Repeat orders Not possible. Regulation 16/2018 allows direct appointment by way of repeating order from the same Consultant Services Provider. This direct appointment is limited to two times. (see Article 41 paragraph (5d) and (6)).
E-reverse auctions Not regulated. Regulation 16/2018 regulates that an e-reverse auction may now be implemented for bid offering to select providers. (see Article 50 paragraph (11)).
Exemption of certain procurements from the Regulation 54/2010 Not regulated. Regulation 16/2018 explicitly excludes the following type of procurements:
  1. Procurements by Public Service Agencies (Badan Layanan Umum);
  2. Procurements based on generally published tariffs;
  3. Procurements based on established business practices; and/or
  4. Procurements regulated under other laws and regulations.
(see Article 61).
Research Falls under procurement of consultation services. Research can be carried out by individuals or a group of individuals of civil servant/non-civil servants, the relevant government institutions, universities, mass organizations, or business actors. Research is decided upon competition or assignment.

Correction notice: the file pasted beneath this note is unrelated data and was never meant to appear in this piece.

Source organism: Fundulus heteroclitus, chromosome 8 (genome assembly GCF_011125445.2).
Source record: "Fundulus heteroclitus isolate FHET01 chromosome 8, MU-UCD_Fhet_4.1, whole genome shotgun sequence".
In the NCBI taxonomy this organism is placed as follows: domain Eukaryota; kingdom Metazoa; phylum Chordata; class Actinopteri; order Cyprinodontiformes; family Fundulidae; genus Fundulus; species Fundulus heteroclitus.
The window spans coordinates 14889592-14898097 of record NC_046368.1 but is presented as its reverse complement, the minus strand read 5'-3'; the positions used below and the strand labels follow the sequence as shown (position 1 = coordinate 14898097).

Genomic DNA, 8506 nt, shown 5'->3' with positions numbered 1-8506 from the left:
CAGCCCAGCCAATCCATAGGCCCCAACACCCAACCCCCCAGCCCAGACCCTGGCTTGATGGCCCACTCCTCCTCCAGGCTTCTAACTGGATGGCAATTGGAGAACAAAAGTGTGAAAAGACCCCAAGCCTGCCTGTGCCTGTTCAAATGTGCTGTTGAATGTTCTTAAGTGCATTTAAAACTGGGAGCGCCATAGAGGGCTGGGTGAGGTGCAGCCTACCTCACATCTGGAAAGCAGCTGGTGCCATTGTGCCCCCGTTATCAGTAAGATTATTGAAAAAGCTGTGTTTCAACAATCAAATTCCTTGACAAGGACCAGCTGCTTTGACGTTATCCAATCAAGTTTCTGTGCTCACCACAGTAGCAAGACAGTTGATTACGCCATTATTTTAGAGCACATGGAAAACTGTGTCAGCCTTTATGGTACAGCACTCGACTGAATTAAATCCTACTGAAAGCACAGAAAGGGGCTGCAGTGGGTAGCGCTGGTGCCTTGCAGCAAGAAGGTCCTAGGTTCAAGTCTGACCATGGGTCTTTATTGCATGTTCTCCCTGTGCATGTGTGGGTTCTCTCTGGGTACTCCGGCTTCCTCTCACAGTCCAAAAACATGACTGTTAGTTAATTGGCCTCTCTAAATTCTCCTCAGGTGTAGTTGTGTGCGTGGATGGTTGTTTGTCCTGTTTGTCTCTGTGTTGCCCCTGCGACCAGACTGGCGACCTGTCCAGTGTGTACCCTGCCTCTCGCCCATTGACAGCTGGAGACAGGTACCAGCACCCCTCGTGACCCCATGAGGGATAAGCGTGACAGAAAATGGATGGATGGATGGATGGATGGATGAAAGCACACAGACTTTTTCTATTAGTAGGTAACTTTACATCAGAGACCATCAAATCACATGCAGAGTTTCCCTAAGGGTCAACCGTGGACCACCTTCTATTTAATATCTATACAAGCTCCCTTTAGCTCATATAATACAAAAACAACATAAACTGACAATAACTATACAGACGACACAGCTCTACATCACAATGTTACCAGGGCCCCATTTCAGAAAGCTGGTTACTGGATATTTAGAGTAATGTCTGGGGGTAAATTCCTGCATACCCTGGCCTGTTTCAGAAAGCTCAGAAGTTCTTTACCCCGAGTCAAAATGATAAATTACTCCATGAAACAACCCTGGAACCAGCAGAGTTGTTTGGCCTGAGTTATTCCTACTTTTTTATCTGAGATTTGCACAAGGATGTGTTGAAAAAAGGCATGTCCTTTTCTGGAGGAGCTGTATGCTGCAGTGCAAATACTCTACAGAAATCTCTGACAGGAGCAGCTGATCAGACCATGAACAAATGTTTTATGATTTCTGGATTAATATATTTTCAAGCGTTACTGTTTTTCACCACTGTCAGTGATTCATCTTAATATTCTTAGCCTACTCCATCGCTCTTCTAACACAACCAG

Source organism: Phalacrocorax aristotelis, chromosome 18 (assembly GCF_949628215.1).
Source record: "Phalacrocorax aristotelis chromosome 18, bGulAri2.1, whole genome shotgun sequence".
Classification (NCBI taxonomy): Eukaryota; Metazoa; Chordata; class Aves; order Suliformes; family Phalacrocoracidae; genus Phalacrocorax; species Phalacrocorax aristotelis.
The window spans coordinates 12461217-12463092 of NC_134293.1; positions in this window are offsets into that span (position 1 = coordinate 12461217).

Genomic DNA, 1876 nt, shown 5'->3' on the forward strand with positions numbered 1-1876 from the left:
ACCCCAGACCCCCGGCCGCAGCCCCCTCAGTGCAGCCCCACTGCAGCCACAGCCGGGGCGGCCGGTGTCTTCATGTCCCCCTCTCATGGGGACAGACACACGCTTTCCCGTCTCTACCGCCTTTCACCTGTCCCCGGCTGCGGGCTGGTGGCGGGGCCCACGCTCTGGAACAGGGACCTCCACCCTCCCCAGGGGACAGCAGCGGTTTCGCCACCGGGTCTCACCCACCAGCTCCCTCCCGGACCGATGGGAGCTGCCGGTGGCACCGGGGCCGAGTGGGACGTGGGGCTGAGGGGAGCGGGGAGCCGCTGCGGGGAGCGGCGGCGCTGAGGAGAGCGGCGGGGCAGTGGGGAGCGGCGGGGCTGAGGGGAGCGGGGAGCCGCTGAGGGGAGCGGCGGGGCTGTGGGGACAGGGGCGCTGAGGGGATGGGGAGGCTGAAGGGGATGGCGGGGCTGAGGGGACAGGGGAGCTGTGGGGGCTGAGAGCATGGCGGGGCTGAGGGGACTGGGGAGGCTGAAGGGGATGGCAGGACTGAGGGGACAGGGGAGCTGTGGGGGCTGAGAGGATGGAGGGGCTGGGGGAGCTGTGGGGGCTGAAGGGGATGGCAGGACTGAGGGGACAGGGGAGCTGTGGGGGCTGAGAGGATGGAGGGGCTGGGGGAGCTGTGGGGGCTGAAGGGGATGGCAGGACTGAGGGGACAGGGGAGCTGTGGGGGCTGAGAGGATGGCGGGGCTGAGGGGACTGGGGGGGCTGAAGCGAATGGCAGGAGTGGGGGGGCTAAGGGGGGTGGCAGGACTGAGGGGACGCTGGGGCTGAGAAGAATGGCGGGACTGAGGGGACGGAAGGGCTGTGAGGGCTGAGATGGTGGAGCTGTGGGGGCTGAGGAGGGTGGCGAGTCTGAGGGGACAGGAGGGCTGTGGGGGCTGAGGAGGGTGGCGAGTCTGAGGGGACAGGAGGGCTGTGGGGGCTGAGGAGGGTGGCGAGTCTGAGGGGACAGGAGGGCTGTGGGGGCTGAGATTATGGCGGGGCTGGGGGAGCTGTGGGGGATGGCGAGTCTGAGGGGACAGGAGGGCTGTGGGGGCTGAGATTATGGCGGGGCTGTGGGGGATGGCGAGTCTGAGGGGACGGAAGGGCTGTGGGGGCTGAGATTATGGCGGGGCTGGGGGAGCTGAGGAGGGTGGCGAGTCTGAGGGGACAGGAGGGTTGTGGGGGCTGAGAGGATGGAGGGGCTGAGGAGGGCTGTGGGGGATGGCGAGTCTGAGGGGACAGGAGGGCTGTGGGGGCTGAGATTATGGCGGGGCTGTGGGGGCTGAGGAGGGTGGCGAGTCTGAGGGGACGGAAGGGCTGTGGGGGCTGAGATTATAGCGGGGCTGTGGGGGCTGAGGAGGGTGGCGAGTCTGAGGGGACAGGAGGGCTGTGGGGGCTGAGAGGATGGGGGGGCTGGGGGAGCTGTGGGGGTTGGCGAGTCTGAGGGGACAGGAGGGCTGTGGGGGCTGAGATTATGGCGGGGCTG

(see Article 1 paragraph (34) and Article 62).
Procurement using e-marketplace Limited to e-auction and e-purchasing (e-catalogue). E-marketplace consists of e-catalogue, online shops, and providers selection. (see Article 1 paragraph (20) and Article 70)
Dispute-resolution mechanism Not possible. Regulation 16/2018 allows LKPP to act as a settlement body for contractual disputes between the tenderers and the providers (see Article 85)


We will keep you updated on this matter.





 

 

 

   

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AHP Client Alert is a publication of Assegaf Hamzah & Partners. It brings an overview of selected Indonesian laws and regulations to the attention of clients but is not intended to be viewed or relied upon as legal advice. Clients should seek advice of qualified Indonesian legal practitioners with respect to the precise effect of the laws and regulations referred to in AHP Client Alert. Whilst care has been taken in the preparation of  AHP  Client Alert, no warranty is given as to the accuracy of the information it contains and no liability is accepted for any statement, opinion, error or omission.